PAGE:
Commodity Exports to China Could Fall by $33 Billion Says UN Study 

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A study from the United Nations Conference on Trade and Development (UNCTAD) finds that total commodity exports to China could fall dramatically as a result of the coronavirus crisis. Citing the dramatic drop in demand for energy products, ores, and gains as the factors impacting total exports to China, the UN report raises concerns for economies that rely on exports of primary goods.

Global exports of commodities to China, the study projects, could plunge by nearly half in 2020 to $15.5 billion from $33.1 billion in 2019. Between $3 and $8 billion of the decline UNCTAD projects would impact commodity-dependent developing countries.

“Because China absorbs about one-fifth of world commodities’ exports, such a drop in its imports would have a dramatic impact on producers of primary goods,” says Marco Fugazza, a UNCTAD economist who conducted the study. “There have been few assessments done so far at a relatively disaggregated product level using up-to-date information,” he says, adding that UNCTAD awaits similar statistics from other big markets, such as the European Union, to expand the analysis.

The UNCTAD study issued before the latest round of political friction between China and the United States highlights the continuing impact of the coronavirus on global trade and the potential ramifications for the shipping industry.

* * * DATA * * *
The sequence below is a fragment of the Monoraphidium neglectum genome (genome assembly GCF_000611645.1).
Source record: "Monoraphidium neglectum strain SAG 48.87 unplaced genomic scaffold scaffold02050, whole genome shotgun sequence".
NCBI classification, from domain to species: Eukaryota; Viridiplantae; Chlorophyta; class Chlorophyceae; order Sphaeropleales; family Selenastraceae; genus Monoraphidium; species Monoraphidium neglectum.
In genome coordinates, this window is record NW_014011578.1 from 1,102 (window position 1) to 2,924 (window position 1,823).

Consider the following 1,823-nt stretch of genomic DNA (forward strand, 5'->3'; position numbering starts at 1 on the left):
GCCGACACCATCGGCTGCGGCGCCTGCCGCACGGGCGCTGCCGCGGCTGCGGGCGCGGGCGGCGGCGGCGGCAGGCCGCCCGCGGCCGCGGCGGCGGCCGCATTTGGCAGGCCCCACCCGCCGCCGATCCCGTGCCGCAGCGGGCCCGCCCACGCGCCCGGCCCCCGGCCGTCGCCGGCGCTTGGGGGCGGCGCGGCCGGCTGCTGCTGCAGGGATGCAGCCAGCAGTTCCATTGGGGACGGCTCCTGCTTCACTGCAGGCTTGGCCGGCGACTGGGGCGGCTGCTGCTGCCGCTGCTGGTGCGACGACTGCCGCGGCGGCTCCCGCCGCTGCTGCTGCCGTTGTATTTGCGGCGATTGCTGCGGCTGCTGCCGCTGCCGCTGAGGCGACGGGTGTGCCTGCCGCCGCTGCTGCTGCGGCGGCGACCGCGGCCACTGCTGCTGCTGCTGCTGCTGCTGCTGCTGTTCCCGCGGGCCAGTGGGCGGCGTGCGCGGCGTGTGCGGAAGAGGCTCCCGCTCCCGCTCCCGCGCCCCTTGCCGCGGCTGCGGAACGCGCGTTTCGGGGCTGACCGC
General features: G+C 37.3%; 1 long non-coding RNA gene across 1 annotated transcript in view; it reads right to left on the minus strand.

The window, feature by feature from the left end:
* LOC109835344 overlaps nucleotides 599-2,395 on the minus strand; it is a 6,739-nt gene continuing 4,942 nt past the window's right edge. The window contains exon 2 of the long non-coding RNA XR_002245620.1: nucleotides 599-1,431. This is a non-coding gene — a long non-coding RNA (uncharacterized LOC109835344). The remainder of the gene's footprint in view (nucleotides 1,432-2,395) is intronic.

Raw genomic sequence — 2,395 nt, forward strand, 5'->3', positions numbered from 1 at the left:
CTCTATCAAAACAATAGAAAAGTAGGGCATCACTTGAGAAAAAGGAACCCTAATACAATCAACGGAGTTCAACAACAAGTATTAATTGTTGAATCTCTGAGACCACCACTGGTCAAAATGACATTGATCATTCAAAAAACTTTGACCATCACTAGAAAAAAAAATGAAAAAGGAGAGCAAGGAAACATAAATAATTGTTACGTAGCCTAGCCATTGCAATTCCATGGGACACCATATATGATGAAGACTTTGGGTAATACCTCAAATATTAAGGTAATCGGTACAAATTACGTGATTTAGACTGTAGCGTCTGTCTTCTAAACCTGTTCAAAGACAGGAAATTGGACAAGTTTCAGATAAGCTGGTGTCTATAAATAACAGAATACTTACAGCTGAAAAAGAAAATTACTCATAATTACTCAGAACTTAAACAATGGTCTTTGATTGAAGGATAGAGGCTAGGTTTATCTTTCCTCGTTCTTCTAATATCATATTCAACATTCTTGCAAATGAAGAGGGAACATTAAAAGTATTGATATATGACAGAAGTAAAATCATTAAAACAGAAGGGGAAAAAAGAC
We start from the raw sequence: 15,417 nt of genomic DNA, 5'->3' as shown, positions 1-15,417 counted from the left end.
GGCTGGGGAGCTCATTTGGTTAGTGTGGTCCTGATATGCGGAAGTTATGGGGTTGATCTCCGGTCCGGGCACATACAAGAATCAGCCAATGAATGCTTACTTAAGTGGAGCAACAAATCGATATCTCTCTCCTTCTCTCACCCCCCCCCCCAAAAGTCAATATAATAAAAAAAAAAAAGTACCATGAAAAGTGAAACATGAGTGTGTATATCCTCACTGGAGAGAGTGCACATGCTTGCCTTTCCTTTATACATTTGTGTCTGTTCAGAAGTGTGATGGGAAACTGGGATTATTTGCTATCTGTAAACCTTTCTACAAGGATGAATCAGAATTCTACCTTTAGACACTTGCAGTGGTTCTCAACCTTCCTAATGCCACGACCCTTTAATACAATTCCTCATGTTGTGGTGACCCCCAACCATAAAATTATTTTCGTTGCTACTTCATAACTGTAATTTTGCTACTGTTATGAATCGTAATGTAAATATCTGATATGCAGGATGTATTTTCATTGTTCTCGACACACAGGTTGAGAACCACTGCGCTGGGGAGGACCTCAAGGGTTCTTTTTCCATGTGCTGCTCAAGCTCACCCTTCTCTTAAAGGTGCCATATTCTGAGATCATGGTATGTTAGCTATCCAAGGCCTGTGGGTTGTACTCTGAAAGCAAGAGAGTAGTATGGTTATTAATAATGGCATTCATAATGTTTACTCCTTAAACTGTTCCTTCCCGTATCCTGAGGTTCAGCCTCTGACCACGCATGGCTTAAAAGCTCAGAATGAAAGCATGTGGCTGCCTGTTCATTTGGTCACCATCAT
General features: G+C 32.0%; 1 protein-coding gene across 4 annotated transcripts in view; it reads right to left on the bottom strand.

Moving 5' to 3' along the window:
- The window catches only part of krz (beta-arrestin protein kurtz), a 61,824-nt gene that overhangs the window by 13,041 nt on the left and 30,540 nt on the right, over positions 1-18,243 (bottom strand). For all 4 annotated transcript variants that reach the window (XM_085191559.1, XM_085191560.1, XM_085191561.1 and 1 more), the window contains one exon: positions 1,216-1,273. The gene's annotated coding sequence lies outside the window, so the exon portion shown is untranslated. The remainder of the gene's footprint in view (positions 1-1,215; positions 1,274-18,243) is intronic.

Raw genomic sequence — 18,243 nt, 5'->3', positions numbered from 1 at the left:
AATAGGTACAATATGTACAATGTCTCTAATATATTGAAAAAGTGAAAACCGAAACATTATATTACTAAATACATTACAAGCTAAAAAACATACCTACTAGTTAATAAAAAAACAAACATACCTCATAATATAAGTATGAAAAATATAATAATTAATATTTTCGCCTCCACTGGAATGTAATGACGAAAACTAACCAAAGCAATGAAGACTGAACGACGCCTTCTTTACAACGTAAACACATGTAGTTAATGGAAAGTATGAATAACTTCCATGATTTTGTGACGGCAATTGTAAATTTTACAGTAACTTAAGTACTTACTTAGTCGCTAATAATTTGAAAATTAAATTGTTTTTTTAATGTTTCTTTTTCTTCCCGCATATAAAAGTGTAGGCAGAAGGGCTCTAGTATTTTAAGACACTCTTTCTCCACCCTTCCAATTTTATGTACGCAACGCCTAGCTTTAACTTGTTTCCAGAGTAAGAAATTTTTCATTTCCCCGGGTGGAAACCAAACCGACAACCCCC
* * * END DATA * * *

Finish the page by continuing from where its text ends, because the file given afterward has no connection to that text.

The uncertainties in the Chinese commodity markets increased in recent days as the Community Party said it would drop its annual growth targets. The markets responded by driving down prices on key commodity contracts including metals, agriculture, and energy products.

Adding to these tensions are reports that China has also told state-owned firms to halt purchases of soybeans and pork from the United States. According to Reuters, China is ready to halt imports of more agriculture products if Washington takes more action on Hong Kong. China had pledged under the initial trade agreement signed in January 2020 to buy an additional $32 billion worth of U.S. agriculture products over two years. China’s government, however, is seen as retaliating with the commodity imports for the United States’ decision to revoke Hong Kong’s special status. The Trump administration took these steps in response to China’s actions which are seen as limiting or removing Hong Kong’s autonomy from the central government. 

These tensions may further affect UNCTAD’s forecasts for declines in Chinese imports. Among the commodities, the study projects will be the hardest hit are imports of liquefied natural gases, which are projected to fall by up to 10 percent in 2020. That compared with a projected 10 percent increase before the COVID-19 outbreak. Similarly, wheat imports are now projected to decrease by 25%, twice as much as before the crisis.

Other sectors, however, are projected to continue to show increases, but at a slower rate versus estimates before the spread of the coronavirus. For example, UNCTAD projects that iron imports will still increase, but growth could fall by two-thirds, from a pre-coronavirus annual growth projection of 19 percent, to just 6 percent.

Among the commodity sectors that are projected to continue to show strength are Chinese imports of soybeans, which are now projected to show a 10 percent increase over earlier forecasts for a total growth of 34 percent year-over-year. The annual growth rate for copper imports is also expected to double, from a 5.4 percent projection pre-pandemic to a new estimate of 11 percent total growth.

“While large exporters of natural gases to China, such as Myanmar, may see their trade perspectives deteriorate because of the coronavirus pandemic,” Mr. Fugazza concluded, “other countries such as Equatorial Guinea may see an exponential increase in, for example, exports of wood.”

A copy of the full UNCTAD report can be found at: UNCTAD Study


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